Autistic kids’s sleep issues linked to behavioral regulation points | Spectrum
Lost Sleep Costs: Autistic children are prone to persistent sleep problems that can affect their executive function.
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Sleep problems in young children with autism are linked to behavioral regulation difficulties in later childhood, according to a new longitudinal study.
The result shows the importance of helping families with sleep problems in their young autistic children, says senior investigator Mayada Elsabbagh, associate professor of neurology and neurosurgery at McGill University in Montreal, Canada.
In addition to the established importance of quality sleep to overall health, providing support and therapy to improve sleep quality in autistic children can also help them develop better behavioral regulation as they age, she adds.
“The exciting thing about this study … is that it might suggest some areas of intervention,” says Annette Estes, professor of languages and hearing at the University of Washington in Seattle, who was not involved in the study. Estes previously suggested that insomnia in early childhood could hamper healthy brain development and thus contribute to autism.
The study is one of the first to directly examine a long-suspected association between sleep quality in autistic children and executive function, a set of mental skills that include the ability to monitor one’s own behavior in order to achieve goals. “This is further confirmation of the idea that these neural systems are interconnected,” says Elsabbagh.
In non-autistic children, sleep disorders usually resolve in the first few years of life. And in these children, poor sleep is linked to poor executive function.
This association and other findings have led to the hypothesis that sleep problems in autistic children, who are more likely to have persistent sleep disorders, may also contribute to their executive function.
For the new research, Elsabbagh’s team analyzed data from 217 autistic children who participated in Pathways in ASD, a longitudinal study that began in 2005. They rated participants’ sleep problems using the Children’s Sleep Habits Questionnaire, a survey parents completed when their children were 2 to 4 years old and again about three years later. The researchers also rated the executive functions of children around the age of 7 to 12 four times using questionnaires completed by parents and teachers.
More severe sleep disorders in early childhood were associated with less behavioral regulation, the team found. Other types of executive functions, such as children’s ability to control their own thoughts, were not found to be associated with sleep disorders.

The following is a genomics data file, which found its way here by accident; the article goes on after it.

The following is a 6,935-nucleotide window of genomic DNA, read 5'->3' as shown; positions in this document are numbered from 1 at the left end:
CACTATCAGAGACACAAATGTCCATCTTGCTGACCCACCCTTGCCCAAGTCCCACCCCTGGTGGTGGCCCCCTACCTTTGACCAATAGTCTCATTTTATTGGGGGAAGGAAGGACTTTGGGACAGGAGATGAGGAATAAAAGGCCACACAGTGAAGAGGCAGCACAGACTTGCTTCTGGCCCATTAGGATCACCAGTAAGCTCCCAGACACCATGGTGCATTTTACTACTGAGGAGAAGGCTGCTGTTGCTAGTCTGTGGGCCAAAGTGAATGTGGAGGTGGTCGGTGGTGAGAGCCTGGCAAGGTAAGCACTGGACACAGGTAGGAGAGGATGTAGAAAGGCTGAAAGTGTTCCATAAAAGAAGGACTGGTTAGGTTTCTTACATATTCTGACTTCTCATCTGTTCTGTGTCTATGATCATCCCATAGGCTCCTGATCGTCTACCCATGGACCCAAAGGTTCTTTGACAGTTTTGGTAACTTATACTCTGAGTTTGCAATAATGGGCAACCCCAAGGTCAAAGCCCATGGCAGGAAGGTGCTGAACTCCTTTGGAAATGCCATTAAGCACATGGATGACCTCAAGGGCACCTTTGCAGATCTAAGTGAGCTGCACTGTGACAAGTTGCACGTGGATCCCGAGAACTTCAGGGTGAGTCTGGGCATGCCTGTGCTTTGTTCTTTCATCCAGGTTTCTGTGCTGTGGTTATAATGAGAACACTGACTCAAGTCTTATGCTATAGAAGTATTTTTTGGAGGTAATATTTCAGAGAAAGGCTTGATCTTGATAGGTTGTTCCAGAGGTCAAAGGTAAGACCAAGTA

The age at which children have insomnia can make a difference. For example, children who took a long time to fall asleep between the ages of 2 and 4 showed only mild behavioral regulation difficulties around four years later. However, children who took a long time to fall asleep at the age of 6 or 7 showed more severe behavioral regulation difficulties about a year later.
The reason for the age-related results is unclear, say the researchers.
Frequent night awakenings between the ages of 2 and 4 years were not associated with later behavioral regulation problems, perhaps because such awakenings are common in all children, the team found.
The work was published in Sleep in May.
The study does not confirm a causal link between sleep and behavioral disorders, says Estes. It should be noted, however, that the sleep problems precede the manifestation of behavioral regulation problems in the children, she adds.
More precise measurements of sleep problems could clarify the connection with behavioral regulation, says Estes. Some children may have difficulty falling asleep while others wake up at night or early in the morning. The frequency of such problems also varies. Another complication is that children vary in their ideal bedtime and length of sleep, says Estes.
Children who sleep through the night can also have unusual sleep patterns that can only be detected through objective measures like monitoring their brain waves, says Amanda Richdale, director of the Olga Tennison Autism Research Center at La Trobe University in Melbourne, Australia, who was not involved in the course.
Future studies could step in to help children with sleep problems early in life and see if this alleviates deficits in executive function, Elsabbagh says. Several factors beyond sleep quality are likely to contribute to executive function, she adds.
Quote this article: https://doi.org/10.53053/KWAC5933